In general, the most recent announcement the Warhammer crew has made was
concerning the recently announced Elven races and classes. To me, both
of the races and their models look terrific and I feel like EA Mythic
is doing a terrific job at rolling out content when their fanbase needs
it. However, I wanted to ask Mark what his thoughts were about the
response to the Elves and whether he thought that people liked it or

“There will always be people who dislike certain things that
you do,” Mark said. “There’s an old
saying in MMOGs, ‘Even if you wanted to make an MMOG for
free, there will still be people who aren’t happy.’
You can never make everyone happy. Does everyone love our new Elves?
Absolutely not. Does the vast majority of people love what
we’re doing? Oh yeah.”

“Just as we talked about earlier, you can only play female
Witch Elves,” he continued. “We already had a harsh
reaction from that. And I’ve told people this on forums
before, that the moment you start following this game, we’re
going to piss you off. And that’s because we’re
working with IP. It’s bad enough when you’re
creating you own intellectual property, but when you’re
working with an established world, there’s zero chance that
you can make every fan of that IP happy. You probably won’t
even make 90% happy. It’s the same issue when somebody takes
a novel and converts it to film; you get people with established
visions in there head and they’re disappointed when they see
it done differently. It’s just the cost of doing

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There are fans of the
Warhammer IP that will never be satisfied with what EA Mythic brings to
their computers.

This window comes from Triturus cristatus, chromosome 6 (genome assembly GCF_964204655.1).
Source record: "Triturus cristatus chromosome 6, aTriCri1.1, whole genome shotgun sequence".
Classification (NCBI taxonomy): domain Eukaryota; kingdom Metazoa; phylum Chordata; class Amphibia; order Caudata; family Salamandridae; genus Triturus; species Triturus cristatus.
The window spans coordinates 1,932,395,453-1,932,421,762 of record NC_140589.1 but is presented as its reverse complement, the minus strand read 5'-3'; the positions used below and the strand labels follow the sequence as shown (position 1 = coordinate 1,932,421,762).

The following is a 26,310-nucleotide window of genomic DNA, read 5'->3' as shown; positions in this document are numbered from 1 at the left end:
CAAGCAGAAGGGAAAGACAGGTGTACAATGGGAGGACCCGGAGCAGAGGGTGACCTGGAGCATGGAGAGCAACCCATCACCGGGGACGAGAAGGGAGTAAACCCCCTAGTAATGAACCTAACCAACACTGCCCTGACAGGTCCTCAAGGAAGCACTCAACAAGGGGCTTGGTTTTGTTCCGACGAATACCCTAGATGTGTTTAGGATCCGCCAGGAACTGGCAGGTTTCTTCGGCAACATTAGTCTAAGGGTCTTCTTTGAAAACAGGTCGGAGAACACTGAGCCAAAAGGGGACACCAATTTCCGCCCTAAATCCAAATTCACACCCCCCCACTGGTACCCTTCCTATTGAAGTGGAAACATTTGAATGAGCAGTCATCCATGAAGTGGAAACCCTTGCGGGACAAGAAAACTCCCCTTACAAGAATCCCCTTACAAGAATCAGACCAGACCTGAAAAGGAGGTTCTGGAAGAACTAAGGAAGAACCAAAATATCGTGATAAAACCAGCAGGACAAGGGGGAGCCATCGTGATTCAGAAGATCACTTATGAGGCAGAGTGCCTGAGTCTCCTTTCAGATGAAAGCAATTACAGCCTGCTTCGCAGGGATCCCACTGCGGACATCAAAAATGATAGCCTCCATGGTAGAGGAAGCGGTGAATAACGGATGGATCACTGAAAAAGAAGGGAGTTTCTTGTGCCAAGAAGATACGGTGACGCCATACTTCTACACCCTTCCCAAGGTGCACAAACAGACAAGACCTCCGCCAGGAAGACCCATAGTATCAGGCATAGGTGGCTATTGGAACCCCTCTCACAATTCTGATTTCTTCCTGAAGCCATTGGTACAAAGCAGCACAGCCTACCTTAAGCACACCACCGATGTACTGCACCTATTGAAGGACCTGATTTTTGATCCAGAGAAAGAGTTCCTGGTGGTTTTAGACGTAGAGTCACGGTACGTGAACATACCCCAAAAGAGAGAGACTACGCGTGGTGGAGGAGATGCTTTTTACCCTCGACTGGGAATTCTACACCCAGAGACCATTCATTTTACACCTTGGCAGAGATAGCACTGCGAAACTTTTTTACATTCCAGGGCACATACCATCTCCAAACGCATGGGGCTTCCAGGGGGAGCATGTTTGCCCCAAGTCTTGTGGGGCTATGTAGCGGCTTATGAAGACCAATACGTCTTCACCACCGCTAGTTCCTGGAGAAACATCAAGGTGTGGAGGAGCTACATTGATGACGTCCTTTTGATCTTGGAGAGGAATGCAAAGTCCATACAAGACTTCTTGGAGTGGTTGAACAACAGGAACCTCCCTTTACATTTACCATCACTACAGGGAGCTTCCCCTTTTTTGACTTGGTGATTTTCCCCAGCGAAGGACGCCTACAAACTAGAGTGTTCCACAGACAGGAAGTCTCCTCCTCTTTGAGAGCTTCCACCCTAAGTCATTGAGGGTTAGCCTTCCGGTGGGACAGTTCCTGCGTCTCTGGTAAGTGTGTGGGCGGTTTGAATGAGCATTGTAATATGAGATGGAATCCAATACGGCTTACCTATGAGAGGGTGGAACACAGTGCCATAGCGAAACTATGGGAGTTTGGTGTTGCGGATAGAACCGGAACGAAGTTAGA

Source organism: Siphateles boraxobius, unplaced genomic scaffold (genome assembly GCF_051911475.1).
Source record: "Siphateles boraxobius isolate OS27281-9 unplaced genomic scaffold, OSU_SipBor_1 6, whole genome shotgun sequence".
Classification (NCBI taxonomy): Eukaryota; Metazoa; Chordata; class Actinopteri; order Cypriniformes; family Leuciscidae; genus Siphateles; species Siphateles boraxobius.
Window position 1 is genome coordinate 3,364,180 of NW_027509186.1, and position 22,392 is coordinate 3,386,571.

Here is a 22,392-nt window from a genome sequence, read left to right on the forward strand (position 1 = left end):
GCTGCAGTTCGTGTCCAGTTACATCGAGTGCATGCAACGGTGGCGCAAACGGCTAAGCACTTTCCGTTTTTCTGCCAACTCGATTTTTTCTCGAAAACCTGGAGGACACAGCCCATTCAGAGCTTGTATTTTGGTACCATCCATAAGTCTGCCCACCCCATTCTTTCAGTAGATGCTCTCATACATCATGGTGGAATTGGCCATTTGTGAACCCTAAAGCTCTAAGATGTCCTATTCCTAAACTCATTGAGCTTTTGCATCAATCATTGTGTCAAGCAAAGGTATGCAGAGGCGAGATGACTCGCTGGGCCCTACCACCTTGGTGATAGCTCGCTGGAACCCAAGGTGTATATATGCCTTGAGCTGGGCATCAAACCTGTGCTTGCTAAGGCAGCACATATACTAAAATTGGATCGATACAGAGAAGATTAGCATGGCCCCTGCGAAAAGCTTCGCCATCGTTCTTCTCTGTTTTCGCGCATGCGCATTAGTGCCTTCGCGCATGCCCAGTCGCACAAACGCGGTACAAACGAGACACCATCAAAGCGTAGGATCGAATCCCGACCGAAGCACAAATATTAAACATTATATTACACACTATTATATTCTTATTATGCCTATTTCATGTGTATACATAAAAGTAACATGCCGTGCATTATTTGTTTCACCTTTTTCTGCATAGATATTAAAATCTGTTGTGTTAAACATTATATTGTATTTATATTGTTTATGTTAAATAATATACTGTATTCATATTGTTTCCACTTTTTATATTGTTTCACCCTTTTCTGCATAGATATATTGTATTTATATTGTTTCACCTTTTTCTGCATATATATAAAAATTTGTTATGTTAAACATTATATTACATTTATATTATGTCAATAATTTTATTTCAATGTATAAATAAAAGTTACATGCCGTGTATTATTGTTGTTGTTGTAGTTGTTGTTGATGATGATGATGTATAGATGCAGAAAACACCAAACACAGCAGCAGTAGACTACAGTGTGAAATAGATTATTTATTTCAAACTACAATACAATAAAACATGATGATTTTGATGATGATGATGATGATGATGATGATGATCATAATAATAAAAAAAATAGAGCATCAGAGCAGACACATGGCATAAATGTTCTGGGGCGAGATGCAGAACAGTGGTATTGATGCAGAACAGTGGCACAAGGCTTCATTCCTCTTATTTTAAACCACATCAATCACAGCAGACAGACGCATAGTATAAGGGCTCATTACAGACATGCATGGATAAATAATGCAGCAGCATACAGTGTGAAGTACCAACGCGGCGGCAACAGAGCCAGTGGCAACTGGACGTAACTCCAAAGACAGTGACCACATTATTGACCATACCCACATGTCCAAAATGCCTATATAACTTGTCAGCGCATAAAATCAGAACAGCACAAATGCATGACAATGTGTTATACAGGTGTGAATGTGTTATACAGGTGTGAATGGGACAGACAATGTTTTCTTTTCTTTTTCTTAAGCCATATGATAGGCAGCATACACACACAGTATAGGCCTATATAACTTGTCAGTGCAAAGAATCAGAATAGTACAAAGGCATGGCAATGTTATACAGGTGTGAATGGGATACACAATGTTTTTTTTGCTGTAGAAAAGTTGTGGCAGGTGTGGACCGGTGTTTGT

However, there are also individuals out there like me that never
followed the original IP but are extremely interested in the outcome of
the online version of the table top game. One of ideas that originally
drew me to WAR was the simple fact that every combatant in Warhammer
Online can wield a melee weapon and deal gobs of damage to their
enemies. From a developer's standpoint, adding that feature must have
been a huge effort because nothing like that had ever been done before.
I asked Mark how different the experience had been to add this "good at
melee" component to each character.

“The whole point with Warhammer Online was that it is all
about WAR,” Mark said. “It’s all about
battle. Are we turning the industry on its head with this game? No. Are
we changing things and doing some things differently? Absolutely! All
you gotta do is look at what we’re doing, and
you’ll see that most games don’t do it our

That whole process couldn't have been a walk in the park though,
because the balancing of many of the classes in other MMOGs is reliant
upon certain entities being bad at melee. Was it as difficult as I
thought it would be?

“Sure,” Mark answered. “The toughest
aspect of any MMOG is balance. Art, content, all that is much more
compartmentalized than balance. It’s much easier in many
ways. Balance is such a pain, such a delicate issue, and is so often so